Weighing Evidence

A most interesting article has come to light about the unwillingness (inability) of persons like you and me to weigh evidence fairly if it touches on an issue we feel strongly about. In fact recent studies showed that a balanced perspective presented to people who have strong feelings about such things as capital punishment simply made them cling all the more strongly to their original point of view. Consider the following two paragraphs that address the question of whether presenting a balanced argument to people who are deeply committed to a particular point of view will help them change their minds:

The remedy for easing such polarization, here and abroad, may seem straightforward: provide balanced information to people of all sides. Surely, we might speculate, such information will correct falsehoods and promote mutual understanding. This, of course, has been a hope of countless dedicated journalists and public officials.

Unfortunately, evidence suggests that balanced presentations — in which competing arguments or positions are laid out side by side — may not help. At least when people begin with firmly held convictions, such an approach is likely to increase polarization rather than reduce it.

This is disturbing. What it amounts to is “don’t confuse me with the facts, my mind is made up!” And I gather we all succumb to this intransigent position on most issues we hold dear.

What we do, apparently, is weigh the evidence that supports our own conviction more heavily than we do conflicting evidence — which we tend to dismiss. So much for John Stuart Mill’s notion that an intelligent person will attempt to see both sides of an issue before making up his or her mind. If we already lean in one direction or the other on an issue (and who does not?) we will simply find the evidence that supports our point of view compelling and the evidence on the other side weak and unconvincing — even if an outside observer might insist that what we regard as the weaker evidence is in fact the stronger.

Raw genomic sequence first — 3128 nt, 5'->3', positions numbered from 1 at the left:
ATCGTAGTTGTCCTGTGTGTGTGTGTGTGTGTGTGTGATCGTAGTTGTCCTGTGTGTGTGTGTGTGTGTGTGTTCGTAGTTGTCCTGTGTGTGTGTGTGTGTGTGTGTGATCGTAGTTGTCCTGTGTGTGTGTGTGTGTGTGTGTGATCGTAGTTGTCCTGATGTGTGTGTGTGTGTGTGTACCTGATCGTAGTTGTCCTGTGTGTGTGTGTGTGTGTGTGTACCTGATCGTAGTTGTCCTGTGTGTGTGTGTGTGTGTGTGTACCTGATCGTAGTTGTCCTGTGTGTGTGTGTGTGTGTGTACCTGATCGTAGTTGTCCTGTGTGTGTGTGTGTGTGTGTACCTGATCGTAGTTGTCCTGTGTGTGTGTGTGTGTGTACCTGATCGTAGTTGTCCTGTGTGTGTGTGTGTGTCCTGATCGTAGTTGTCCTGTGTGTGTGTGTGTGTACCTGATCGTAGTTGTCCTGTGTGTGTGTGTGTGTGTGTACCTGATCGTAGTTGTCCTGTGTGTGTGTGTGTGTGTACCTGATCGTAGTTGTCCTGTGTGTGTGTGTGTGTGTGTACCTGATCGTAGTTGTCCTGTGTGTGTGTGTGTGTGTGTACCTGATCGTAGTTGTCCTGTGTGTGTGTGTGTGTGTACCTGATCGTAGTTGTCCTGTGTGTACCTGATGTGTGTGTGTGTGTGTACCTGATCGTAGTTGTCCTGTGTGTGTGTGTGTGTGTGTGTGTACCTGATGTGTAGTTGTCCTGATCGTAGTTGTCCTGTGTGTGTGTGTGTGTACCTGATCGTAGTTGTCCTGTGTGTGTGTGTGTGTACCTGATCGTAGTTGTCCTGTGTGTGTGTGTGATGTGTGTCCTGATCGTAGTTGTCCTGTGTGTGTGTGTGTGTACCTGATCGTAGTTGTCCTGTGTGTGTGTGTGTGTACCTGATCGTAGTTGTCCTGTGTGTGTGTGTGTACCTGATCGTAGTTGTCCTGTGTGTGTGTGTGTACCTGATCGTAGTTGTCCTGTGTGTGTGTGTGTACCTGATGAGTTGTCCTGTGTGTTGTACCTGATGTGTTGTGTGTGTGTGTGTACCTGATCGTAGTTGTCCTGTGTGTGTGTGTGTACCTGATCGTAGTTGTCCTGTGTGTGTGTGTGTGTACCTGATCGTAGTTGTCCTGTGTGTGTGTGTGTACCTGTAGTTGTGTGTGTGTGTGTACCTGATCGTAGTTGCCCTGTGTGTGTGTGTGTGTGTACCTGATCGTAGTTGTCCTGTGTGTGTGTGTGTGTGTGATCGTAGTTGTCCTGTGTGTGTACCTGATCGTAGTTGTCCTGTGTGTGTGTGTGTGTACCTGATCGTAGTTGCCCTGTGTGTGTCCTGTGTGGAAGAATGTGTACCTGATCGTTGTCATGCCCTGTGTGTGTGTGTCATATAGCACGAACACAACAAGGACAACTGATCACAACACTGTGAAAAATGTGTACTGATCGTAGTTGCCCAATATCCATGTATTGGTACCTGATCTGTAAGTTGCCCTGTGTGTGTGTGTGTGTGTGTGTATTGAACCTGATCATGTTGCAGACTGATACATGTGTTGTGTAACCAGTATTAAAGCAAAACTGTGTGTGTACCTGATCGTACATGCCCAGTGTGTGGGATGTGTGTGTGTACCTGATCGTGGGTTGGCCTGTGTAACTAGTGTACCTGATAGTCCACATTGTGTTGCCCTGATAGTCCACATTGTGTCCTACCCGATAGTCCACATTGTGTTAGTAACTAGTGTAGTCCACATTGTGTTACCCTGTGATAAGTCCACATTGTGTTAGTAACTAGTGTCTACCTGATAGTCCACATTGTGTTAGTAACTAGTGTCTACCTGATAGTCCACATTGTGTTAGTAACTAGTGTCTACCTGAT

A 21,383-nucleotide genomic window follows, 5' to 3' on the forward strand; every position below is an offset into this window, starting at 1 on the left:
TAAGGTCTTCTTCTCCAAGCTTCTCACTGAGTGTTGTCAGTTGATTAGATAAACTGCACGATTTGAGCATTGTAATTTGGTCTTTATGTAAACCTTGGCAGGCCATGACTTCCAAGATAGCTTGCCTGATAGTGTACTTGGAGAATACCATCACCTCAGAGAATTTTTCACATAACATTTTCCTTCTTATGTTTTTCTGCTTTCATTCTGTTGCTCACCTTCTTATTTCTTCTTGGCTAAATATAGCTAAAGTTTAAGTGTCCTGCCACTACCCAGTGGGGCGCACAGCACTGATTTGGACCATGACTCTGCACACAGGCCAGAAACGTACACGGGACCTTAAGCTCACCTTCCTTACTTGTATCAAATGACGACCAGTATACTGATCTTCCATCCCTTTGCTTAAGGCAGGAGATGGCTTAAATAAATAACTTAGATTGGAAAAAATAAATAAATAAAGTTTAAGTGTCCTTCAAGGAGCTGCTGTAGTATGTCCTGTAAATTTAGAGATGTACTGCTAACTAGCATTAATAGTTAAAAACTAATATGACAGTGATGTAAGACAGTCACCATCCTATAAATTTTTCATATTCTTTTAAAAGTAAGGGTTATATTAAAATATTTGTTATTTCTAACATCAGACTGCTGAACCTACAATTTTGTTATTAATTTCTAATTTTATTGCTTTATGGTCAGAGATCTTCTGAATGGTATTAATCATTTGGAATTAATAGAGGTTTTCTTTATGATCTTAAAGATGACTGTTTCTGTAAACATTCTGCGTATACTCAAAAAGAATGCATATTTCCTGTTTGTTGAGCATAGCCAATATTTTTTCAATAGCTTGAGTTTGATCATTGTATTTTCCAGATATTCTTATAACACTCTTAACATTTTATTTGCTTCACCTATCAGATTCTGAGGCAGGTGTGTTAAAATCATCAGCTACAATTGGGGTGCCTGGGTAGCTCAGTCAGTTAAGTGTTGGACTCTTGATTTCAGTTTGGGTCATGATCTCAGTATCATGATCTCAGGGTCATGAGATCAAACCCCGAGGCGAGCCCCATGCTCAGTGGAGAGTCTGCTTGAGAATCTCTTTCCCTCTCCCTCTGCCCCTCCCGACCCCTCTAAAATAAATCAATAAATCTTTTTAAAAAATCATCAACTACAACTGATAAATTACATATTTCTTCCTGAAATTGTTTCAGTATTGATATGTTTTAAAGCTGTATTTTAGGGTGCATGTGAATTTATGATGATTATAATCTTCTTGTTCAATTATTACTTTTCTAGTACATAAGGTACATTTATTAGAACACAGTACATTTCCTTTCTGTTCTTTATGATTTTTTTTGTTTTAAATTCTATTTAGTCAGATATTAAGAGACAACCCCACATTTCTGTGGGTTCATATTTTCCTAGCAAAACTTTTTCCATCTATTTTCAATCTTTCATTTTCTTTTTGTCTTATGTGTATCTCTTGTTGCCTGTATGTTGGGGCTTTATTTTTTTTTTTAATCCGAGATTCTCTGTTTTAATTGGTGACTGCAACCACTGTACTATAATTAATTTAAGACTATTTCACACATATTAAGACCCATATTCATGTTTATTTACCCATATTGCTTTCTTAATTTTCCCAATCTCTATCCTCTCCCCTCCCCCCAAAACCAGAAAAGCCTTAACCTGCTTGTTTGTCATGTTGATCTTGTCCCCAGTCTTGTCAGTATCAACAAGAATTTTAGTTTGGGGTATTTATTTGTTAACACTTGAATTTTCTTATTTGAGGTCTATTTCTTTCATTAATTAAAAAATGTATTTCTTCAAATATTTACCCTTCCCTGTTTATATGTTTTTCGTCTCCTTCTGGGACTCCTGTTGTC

As a person who spent his life dedicated to trying to help young people gain possession of their own minds, to become thinking human beings rather than performing robots, this article is  disturbing. But please note that my deeply held conviction that people can learn to be reasonable is being shaken by an argument I am not comfortable with — and yet I see the strength of that argument in spite of the fact that it calls into question everything I have taught for nearly 50 years. Isn’t this in itself an argument against the conclusions of the study examined in the piece for the New YorkTimes? An interesting paradox!

In any event, the article goes on to tell us that the only way we can really change a person’s mind is to have someone they respect — say someone they identify closely with or someone whose opinions they have always revered — evidence a radical alteration of opinion. If, for example, I revere George Will and read that he has decided that the Republican party no longer stands for the ideals and values that he holds close to his heart, that he has decided to become a Democrat and vote for Obama — if, I say, I read that this has happened, then I am likely to change my mind as well. I was always told that this was an appeal to authority and that it is a fallacious way to reason. But apparently it works. This would mean, if it is true, that reason is a slave to the passions, as David Hume told us more than a hundred years ago. And he had no psychological tests to revert to. He just found it to be the case.

But then there’s that nagging factoid hanging out there: I find the study summarized in the above article convincing even though I also find the conclusions of the research cited in conflict with my most deeply held beliefs. I am not aware of anyone I admire who has changed his mind about this question, yet I find myself increasingly inclined toward a disturbing point of view. That seems to make the conclusions of this study a bit less disturbing.